~1 min read


Kelley disusses the covenant, and how the NPP stresses the oneness of the covenant in 1st century Judaism, but misses a critical distinction. Sanders’ focus on “Covenantal Nomism,” is correct in a sense that this was indeed a proper way to understand the law covenants, it was never Israel’s true hope. Quoting Michael Horton, he makes a great point that while covenantal nomism may indeed reflect the posture of 2nd Temple Judaism, we can say 2nd Temple Judaism was wrong and in conflict with the covenantal perspective of the NT.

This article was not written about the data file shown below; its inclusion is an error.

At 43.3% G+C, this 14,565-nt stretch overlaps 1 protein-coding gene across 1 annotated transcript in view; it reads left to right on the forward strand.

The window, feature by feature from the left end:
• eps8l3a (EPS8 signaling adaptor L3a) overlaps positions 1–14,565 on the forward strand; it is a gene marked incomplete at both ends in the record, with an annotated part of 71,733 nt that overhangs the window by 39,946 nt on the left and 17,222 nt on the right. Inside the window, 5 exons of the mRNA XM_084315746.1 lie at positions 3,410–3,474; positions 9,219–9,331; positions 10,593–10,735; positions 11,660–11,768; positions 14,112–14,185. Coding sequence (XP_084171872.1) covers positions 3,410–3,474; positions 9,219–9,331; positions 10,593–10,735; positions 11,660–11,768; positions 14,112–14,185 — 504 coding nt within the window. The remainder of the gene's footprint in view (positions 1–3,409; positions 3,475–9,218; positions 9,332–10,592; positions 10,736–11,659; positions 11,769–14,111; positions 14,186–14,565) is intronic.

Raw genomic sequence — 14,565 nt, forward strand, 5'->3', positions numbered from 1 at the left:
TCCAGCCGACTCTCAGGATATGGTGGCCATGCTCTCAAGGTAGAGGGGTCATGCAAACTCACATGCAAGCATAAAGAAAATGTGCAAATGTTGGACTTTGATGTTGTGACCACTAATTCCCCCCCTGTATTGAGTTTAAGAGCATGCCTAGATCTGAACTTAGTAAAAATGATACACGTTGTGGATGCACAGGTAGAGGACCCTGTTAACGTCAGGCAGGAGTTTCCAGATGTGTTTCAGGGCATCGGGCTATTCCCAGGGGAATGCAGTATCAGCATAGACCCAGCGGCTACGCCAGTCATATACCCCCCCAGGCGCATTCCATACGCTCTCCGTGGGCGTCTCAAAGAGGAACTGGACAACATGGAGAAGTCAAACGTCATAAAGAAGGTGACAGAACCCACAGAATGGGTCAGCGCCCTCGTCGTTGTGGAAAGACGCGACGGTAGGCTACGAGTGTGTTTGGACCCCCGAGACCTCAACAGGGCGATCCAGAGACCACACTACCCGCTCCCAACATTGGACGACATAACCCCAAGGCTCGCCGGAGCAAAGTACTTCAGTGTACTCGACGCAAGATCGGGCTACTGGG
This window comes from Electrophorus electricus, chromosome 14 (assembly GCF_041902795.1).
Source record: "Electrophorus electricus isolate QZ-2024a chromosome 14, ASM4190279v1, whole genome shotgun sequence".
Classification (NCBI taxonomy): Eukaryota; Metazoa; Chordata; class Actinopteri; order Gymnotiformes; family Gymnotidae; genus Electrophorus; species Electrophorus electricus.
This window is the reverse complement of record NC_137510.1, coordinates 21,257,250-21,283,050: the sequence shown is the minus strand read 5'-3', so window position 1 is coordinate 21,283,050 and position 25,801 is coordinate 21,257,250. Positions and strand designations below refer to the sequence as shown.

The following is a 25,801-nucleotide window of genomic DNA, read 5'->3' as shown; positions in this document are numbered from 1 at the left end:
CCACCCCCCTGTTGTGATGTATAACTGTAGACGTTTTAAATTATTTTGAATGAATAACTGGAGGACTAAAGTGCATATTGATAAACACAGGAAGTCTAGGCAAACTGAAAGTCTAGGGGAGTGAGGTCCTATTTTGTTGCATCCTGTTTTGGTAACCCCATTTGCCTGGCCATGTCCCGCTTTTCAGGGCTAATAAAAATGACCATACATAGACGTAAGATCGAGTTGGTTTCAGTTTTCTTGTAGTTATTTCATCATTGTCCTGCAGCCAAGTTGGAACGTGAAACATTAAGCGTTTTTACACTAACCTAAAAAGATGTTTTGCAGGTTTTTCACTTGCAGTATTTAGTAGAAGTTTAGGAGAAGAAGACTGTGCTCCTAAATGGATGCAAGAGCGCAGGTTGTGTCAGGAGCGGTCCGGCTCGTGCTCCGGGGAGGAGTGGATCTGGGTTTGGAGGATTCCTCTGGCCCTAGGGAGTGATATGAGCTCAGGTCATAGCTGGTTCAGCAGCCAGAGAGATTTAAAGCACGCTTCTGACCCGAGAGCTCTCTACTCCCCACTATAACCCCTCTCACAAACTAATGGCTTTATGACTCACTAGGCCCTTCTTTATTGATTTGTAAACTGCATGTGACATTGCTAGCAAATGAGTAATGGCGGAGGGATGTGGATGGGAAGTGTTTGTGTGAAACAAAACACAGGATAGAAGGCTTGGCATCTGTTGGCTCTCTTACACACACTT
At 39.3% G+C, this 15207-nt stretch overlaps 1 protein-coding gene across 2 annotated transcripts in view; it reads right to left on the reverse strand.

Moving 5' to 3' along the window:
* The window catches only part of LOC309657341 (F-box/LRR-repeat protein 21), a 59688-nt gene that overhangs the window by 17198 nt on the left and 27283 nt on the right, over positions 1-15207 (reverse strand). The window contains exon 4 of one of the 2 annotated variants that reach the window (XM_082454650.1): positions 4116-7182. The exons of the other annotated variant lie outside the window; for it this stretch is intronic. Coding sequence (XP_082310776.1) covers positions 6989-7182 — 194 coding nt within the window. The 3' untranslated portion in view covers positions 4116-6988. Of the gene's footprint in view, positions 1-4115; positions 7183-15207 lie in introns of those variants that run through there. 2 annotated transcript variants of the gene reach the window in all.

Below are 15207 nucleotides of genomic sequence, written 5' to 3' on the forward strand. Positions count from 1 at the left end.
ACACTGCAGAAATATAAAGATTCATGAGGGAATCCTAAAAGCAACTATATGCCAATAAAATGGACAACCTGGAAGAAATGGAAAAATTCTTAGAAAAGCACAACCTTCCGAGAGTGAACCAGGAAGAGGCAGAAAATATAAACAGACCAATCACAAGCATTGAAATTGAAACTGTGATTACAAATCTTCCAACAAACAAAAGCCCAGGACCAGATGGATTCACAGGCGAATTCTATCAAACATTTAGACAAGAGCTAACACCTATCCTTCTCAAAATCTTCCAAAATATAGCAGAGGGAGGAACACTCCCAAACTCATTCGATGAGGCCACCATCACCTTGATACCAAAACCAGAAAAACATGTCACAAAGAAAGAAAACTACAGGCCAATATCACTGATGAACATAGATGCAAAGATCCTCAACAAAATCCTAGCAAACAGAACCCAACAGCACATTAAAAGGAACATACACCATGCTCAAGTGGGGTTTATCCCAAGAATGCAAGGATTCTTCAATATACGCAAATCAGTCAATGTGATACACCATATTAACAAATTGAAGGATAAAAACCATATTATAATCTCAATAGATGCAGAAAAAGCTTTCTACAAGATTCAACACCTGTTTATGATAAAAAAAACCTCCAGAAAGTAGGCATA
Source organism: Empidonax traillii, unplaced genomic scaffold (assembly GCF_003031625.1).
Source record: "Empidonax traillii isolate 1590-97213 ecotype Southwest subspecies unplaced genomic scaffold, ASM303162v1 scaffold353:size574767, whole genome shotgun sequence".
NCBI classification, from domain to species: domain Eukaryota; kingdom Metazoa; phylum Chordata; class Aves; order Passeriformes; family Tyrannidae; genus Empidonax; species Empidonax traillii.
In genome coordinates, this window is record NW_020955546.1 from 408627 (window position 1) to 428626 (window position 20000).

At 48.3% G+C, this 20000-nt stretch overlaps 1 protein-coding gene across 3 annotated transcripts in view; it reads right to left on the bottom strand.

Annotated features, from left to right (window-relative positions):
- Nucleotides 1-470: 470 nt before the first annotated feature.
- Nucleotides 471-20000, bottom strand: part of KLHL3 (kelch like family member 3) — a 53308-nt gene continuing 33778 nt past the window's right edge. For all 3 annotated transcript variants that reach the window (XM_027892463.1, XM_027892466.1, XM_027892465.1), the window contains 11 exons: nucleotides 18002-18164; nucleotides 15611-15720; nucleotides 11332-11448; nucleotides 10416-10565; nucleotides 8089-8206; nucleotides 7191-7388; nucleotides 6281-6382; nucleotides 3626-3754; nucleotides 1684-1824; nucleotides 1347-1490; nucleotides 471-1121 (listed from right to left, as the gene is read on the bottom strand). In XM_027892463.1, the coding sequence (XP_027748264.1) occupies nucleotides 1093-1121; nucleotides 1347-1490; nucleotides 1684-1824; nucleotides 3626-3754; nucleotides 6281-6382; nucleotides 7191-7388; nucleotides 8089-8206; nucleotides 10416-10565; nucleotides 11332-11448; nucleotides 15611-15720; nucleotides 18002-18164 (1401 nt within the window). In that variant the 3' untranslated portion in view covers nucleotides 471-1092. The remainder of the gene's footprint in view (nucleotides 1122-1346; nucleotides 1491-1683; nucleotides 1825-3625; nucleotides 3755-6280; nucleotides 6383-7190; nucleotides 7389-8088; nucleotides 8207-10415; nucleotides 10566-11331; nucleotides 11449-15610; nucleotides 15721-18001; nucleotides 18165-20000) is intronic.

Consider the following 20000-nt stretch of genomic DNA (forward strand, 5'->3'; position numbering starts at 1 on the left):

Dunn, like the NPP generally, has room for only a single covenant. Since it must be primarily gracious, elements that seem to suggest a different kind of covenant (a conditional law-covenant) must be assimilated. I do not doubt that this approach generally fits Second Temple Judaism. In fact, the conflation of these two covenants (and therefor of law and gospel) is precisely the focus of the Pauline Critique.

I think this is a great point, although I hestitate to follow Horton’s program in full.


  1. Kelly, Systematic Theology - Volume 1, p. 415